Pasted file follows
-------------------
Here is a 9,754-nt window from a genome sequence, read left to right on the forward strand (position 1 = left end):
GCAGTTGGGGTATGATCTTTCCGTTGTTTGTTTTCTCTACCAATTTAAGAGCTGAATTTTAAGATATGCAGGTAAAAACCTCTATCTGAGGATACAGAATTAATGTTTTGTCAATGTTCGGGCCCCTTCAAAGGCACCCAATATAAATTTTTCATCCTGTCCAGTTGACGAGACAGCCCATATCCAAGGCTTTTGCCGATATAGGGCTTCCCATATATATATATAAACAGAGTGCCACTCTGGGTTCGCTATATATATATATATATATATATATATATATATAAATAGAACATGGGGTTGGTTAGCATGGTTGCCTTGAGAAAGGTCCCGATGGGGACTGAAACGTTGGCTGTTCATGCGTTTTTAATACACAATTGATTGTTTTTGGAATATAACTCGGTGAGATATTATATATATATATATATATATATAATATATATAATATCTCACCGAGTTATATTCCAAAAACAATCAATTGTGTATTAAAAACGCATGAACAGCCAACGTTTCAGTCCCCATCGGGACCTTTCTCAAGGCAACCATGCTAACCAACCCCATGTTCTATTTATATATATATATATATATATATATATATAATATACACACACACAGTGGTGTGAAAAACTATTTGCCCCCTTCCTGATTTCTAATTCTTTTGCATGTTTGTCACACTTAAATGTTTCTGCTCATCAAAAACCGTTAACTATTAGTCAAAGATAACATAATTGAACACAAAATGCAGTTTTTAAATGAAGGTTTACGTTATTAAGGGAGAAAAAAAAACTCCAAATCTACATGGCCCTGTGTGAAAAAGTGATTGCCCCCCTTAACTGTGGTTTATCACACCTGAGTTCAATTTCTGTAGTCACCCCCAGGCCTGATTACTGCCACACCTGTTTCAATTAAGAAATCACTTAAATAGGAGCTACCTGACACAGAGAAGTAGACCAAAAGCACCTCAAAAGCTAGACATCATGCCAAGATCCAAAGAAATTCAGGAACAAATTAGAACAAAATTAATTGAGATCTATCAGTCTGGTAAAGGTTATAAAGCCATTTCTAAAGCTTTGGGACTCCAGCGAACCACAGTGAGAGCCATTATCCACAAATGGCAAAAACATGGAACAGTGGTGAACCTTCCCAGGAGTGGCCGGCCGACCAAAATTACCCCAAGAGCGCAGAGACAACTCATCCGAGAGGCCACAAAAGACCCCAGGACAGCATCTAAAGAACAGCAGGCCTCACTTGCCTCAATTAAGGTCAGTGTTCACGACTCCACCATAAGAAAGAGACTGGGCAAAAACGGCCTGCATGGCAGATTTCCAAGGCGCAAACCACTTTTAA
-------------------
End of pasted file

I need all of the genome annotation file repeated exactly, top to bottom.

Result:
Here is a 9,754-nt window from a genome sequence, read left to right on the forward strand (position 1 = left end):
GCAGTTGGGGTATGATCTTTCCGTTGTTTGTTTTCTCTACCAATTTAAGAGCTGAATTTTAAGATATGCAGGTAAAAACCTCTATCTGAGGATACAGAATTAATGTTTTGTCAATGTTCGGGCCCCTTCAAAGGCACCCAATATAAATTTTTCATCCTGTCCAGTTGACGAGACAGCCCATATCCAAGGCTTTTGCCGATATAGGGCTTCCCATATATATATATAAACAGAGTGCCACTCTGGGTTCGCTATATATATATATATATATATATATATATATATAAATAGAACATGGGGTTGGTTAGCATGGTTGCCTTGAGAAAGGTCCCGATGGGGACTGAAACGTTGGCTGTTCATGCGTTTTTAATACACAATTGATTGTTTTTGGAATATAACTCGGTGAGATATTATATATATATATATATATATATAATATATATAATATCTCACCGAGTTATATTCCAAAAACAATCAATTGTGTATTAAAAACGCATGAACAGCCAACGTTTCAGTCCCCATCGGGACCTTTCTCAAGGCAACCATGCTAACCAACCCCATGTTCTATTTATATATATATATATATATATATATATATAATATACACACACACAGTGGTGTGAAAAACTATTTGCCCCCTTCCTGATTTCTAATTCTTTTGCATGTTTGTCACACTTAAATGTTTCTGCTCATCAAAAACCGTTAACTATTAGTCAAAGATAACATAATTGAACACAAAATGCAGTTTTTAAATGAAGGTTTACGTTATTAAGGGAGAAAAAAAAACTCCAAATCTACATGGCCCTGTGTGAAAAAGTGATTGCCCCCCTTAACTGTGGTTTATCACACCTGAGTTCAATTTCTGTAGTCACCCCCAGGCCTGATTACTGCCACACCTGTTTCAATTAAGAAATCACTTAAATAGGAGCTACCTGACACAGAGAAGTAGACCAAAAGCACCTCAAAAGCTAGACATCATGCCAAGATCCAAAGAAATTCAGGAACAAATTAGAACAAAATTAATTGAGATCTATCAGTCTGGTAAAGGTTATAAAGCCATTTCTAAAGCTTTGGGACTCCAGCGAACCACAGTGAGAGCCATTATCCACAAATGGCAAAAACATGGAACAGTGGTGAACCTTCCCAGGAGTGGCCGGCCGACCAAAATTACCCCAAGAGCGCAGAGACAACTCATCCGAGAGGCCACAAAAGACCCCAGGACAGCATCTAAAGAACAGCAGGCCTCACTTGCCTCAATTAAGGTCAGTGTTCACGACTCCACCATAAGAAAGAGACTGGGCAAAAACGGCCTGCATGGCAGATTTCCAAGGCGCAAACCACTTTTAA